Linda Grashoff's Photography Adventures

Looking Up in the Capitol Building

September 14, 2018

The Wisconsin State Capitol, in Madison, is so beautiful as to be overwhelming. I took the photos in this first batch (there’ll be another in 10 days) looking up.






19 responses

  1. Beautiful building, I was reading some history of the place and its suffering during the 1960’s & early 70’s. What was wrong with people then ? we have the same problem here in UK, so much was ‘modernised’ but ended up being detrimental to lovely old buildings.

    Liked by 1 person

    September 14, 2018 at 8:43 AM

    • It’s hard to imagine what people were thinking about historic buildings back then, isn’t it. I’m glad the people of Wisconsin saw the error of their ways in time to make restoration possible.

      Liked by 2 people

      September 14, 2018 at 1:09 PM

      • Anonymous

        The primary thing they were thinking of was cost. Whereas the (third) Capitol was completed in 1917 at a total — TOTAL — cost of $7.2 million, total renovation of the four wings, including all of the various chambers (and replacing, for example, some carpeting from the original manufacturers!) and the rotunda, then “blasting” the exterior with pumice impregnated bits of sponge and regilding the statue atop the dome with thousands of 3 inch square sheets of gold (and replacing several of her fingers that had been shot off and filling other bullet holes!), was completed between 1988, beginning with a “pilot” program, and concluding in 2001 at a total cost of $145 million! — 20 times the original cost. Fortunately, nearly all of the earlier “renovations” had consisted of covering up things rather than tearing them out, so restoration was not impossible. (Some shortcuts were necessitated by cost: an original plan had been to replace the somewhat badly work doorknobs, which are cast as models of the state seal. The cost of replacement, however, exceeded several millions, so the decision was made to remove and “restore” them and rearrange them so that the most worn ones were replaced with the least worn ones from around the entire building. Working just across Carroll Street from the capitol with the charming and talented Tamara Packard, I had ample opportunity to observe the renovation through its years of progress.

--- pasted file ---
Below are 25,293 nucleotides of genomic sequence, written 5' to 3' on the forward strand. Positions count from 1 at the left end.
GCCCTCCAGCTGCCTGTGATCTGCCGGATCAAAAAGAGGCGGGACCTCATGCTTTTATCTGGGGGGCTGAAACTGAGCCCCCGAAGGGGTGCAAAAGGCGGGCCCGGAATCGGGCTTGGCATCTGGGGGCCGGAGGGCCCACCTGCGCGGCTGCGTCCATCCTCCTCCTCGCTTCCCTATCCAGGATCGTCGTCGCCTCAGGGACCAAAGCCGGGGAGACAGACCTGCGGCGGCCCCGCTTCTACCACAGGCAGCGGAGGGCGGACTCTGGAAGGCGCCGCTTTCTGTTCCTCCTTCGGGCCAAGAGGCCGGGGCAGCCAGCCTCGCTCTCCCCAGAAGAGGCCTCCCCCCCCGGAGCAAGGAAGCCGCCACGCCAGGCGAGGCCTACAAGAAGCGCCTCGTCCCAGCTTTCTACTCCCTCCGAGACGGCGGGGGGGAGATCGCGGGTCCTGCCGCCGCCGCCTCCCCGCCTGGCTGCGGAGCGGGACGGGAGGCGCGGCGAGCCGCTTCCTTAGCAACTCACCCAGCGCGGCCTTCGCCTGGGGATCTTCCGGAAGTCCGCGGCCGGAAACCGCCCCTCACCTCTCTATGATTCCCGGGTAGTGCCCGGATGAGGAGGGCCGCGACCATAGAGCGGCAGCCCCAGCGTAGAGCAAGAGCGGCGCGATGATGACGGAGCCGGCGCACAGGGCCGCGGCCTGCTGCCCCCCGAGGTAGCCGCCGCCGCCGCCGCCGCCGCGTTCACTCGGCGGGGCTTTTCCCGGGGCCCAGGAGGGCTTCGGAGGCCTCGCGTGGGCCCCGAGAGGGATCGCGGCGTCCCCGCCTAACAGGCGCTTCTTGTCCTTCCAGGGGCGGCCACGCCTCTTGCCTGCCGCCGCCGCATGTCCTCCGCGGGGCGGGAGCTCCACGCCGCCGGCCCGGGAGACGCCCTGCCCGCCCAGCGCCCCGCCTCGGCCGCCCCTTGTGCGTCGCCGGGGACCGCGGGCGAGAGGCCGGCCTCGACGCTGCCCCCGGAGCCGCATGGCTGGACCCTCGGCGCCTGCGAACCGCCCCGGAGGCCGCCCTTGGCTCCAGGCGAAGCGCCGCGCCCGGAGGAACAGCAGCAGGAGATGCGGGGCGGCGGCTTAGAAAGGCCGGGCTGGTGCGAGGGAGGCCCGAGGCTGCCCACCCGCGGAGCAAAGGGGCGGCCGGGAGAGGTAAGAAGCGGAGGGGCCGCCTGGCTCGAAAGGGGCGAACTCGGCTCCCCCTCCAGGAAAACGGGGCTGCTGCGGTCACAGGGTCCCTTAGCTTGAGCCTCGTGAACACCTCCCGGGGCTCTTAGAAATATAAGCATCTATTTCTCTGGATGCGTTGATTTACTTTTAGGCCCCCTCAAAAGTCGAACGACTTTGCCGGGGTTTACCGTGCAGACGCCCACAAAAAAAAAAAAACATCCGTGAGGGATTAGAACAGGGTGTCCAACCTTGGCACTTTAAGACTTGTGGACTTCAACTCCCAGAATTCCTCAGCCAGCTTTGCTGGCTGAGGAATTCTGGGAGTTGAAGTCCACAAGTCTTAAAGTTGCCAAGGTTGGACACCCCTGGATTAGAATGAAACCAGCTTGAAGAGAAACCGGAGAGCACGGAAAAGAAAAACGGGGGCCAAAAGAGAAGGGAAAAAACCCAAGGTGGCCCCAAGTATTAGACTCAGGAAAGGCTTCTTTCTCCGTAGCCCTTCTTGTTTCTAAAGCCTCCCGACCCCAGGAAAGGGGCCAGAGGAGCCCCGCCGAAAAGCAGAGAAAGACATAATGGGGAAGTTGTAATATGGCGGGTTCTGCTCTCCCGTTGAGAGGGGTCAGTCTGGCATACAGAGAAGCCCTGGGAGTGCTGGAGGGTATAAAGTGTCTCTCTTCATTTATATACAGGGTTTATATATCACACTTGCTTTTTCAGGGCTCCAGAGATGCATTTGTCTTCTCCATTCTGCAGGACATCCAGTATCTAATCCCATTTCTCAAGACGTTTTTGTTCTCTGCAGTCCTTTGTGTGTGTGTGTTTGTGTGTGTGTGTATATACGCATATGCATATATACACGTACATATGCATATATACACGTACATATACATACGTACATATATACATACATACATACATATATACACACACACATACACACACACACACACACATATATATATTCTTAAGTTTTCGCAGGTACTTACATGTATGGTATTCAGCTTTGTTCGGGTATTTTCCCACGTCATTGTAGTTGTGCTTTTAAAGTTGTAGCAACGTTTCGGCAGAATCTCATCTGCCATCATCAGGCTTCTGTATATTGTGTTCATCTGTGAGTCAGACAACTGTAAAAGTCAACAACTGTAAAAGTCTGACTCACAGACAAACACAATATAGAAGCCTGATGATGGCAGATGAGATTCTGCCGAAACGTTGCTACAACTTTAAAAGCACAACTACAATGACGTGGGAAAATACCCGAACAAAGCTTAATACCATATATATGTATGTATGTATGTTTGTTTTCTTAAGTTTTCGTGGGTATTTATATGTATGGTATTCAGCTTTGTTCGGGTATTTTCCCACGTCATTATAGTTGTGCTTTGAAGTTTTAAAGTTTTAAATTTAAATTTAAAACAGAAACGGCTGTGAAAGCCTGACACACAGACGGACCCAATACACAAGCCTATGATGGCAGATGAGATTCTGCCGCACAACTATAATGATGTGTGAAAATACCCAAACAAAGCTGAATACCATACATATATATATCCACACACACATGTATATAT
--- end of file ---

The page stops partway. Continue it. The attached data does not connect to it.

September 15, 2018 at 12:42 AM

        • What an interesting story, L . . ., er, Anonymous. Thank you for this contribution, including the mention of your lovely coworker.


          September 15, 2018 at 9:52 PM

  2. Porter, Laurence

    breathtaking, Linda! Thank you!



    September 14, 2018 at 8:53 AM

    • You’re welcome, Marjorie. It was so much fun walking around and finding compositions.


      September 14, 2018 at 1:11 PM

  3. Beautiful pictures, Linda, but this place is far too ornate for my tastes – haha! not that my tastes are anything like the norm!!! – my favourite images here are the final two, which are relatively simple and really beautiful. Adrian


    September 15, 2018 at 5:57 AM

    • Thanks, Adrian. If I were to walk into a recently constructed building that was this ornate, I would probably be disgusted. (Trump Tower springs to mind—though I’ve only seen it from the outside.) But I guess I see this in historical context and just marvel.